“You have died of dysentery.” The Oregon Trail’s notorious proclamation of ultimate doom was only part of the software’s brutal charm. As a simulation of Westward Expansion consisting of choose-your-own-adventure strategy and hunt-to-survive gameplay, it was rudimentary. But in part because it was originally developed in 1971 by three student teachers at Carleton College in Minnesota as an educational tool, The Oregon Trail found a captive—and willing—audience in thousands of classrooms across the country equipped with Apple II computers in the 1980s. There, it helped introduce an entire generation (several, in fact) to video games.
Whether you love multiplayer games that are fun for parties or you prefer an immersive single-player roleplaying experience, you'll want to stay current on the upcoming slate of video games so you can always have the latest entertainment available. Walmart's video games section includes new releases that have just hit the market so you can stock up on the latest and greatest titles. We also have plenty of preorder titles available, allowing you to get in line and sign up to receive some of the most hotly anticipated video games on the current schedule for release. These new release and preorder titles are a big part of every avid gamer's life, and we make it easy to get in on the latest trends in video games without a lot of extra effort.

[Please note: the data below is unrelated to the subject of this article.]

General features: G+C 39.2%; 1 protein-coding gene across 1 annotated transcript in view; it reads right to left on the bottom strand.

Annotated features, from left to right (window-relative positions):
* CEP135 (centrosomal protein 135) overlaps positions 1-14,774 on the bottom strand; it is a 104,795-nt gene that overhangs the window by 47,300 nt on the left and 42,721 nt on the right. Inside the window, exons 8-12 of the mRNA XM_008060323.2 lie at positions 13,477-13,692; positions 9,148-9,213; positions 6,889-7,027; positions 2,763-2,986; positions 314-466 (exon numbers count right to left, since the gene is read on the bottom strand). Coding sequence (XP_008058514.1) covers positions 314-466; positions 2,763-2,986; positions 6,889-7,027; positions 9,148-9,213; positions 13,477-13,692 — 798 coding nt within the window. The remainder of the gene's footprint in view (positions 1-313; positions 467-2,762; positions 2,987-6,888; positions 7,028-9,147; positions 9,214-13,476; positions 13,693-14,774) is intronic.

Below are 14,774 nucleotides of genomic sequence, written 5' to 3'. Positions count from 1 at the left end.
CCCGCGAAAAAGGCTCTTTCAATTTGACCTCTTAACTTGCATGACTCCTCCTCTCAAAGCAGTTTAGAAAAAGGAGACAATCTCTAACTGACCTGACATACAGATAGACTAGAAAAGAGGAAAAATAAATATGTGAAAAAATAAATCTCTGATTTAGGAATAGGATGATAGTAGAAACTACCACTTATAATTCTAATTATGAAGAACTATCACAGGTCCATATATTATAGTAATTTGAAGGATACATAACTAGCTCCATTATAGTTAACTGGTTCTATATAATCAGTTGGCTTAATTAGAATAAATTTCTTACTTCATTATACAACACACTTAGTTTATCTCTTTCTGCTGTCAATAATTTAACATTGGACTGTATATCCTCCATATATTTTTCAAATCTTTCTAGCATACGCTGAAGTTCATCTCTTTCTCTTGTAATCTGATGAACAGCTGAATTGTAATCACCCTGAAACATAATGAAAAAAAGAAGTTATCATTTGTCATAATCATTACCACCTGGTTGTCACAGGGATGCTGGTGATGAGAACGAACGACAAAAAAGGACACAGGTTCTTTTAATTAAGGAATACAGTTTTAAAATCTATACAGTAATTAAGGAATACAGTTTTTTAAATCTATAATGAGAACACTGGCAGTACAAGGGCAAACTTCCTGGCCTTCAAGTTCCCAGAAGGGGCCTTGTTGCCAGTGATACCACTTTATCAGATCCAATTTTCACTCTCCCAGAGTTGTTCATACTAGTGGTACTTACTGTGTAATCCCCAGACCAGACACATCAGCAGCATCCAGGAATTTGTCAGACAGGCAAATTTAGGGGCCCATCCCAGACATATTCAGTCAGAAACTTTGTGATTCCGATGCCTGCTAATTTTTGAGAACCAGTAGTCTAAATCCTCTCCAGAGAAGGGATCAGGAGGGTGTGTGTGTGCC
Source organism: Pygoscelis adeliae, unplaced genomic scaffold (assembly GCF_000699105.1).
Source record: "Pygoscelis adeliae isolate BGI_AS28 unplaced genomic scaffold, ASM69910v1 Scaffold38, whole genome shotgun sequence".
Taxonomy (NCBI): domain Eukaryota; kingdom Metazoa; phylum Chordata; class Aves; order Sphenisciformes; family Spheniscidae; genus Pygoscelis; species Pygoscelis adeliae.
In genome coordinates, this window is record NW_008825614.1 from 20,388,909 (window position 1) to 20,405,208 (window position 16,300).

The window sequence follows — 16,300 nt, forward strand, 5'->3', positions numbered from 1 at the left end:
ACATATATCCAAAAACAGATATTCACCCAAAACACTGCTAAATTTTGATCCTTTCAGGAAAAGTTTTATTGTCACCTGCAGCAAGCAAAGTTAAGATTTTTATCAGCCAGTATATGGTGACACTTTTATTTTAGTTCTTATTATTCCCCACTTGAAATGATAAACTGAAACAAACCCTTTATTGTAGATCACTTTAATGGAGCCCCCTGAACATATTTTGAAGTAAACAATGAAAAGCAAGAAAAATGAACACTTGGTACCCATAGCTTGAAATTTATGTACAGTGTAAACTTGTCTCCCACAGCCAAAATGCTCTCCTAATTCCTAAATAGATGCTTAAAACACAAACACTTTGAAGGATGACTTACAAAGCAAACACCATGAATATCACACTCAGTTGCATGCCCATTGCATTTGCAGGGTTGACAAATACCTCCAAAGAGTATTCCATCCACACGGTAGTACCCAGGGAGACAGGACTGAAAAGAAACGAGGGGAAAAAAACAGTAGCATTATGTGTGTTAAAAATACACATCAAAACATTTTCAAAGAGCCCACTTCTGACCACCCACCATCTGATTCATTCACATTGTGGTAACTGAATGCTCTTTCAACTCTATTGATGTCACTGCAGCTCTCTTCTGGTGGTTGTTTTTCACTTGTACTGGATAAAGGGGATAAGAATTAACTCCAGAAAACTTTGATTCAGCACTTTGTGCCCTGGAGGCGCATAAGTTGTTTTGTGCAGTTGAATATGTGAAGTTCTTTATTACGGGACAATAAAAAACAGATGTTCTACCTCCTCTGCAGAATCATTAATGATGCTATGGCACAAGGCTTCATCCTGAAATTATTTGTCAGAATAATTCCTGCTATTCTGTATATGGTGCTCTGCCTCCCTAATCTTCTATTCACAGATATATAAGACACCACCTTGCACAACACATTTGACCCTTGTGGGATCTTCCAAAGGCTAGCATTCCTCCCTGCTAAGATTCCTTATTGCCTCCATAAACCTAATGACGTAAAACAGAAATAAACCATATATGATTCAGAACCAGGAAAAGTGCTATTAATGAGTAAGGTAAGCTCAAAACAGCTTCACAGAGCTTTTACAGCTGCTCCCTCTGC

Portal's unexpected balance of wit, dark comedy and captivating, reality-bending puzzles made it a surprise hit in 2007. Its sequel, Portal 2, built on that success by adding additional polish and puzzles that were more involved and complex when it launched in 2011. 3 million copies of Portal 2 were reportedly sold within three months of the game's launch, proving that the franchise had turned into much more than just a casual puzzle game.
Suikoden II manages to support an enormous cast of interesting characters by tasking the player with building a stronghold of their own in the world, a frontier nation of sorts populated by men and women from all walks of life eager to contribute their skills to building something better for everyone. It’s a remarkably optimistic and surprisingly fun diversion from the typically-reactive storytelling stance of most RPGs.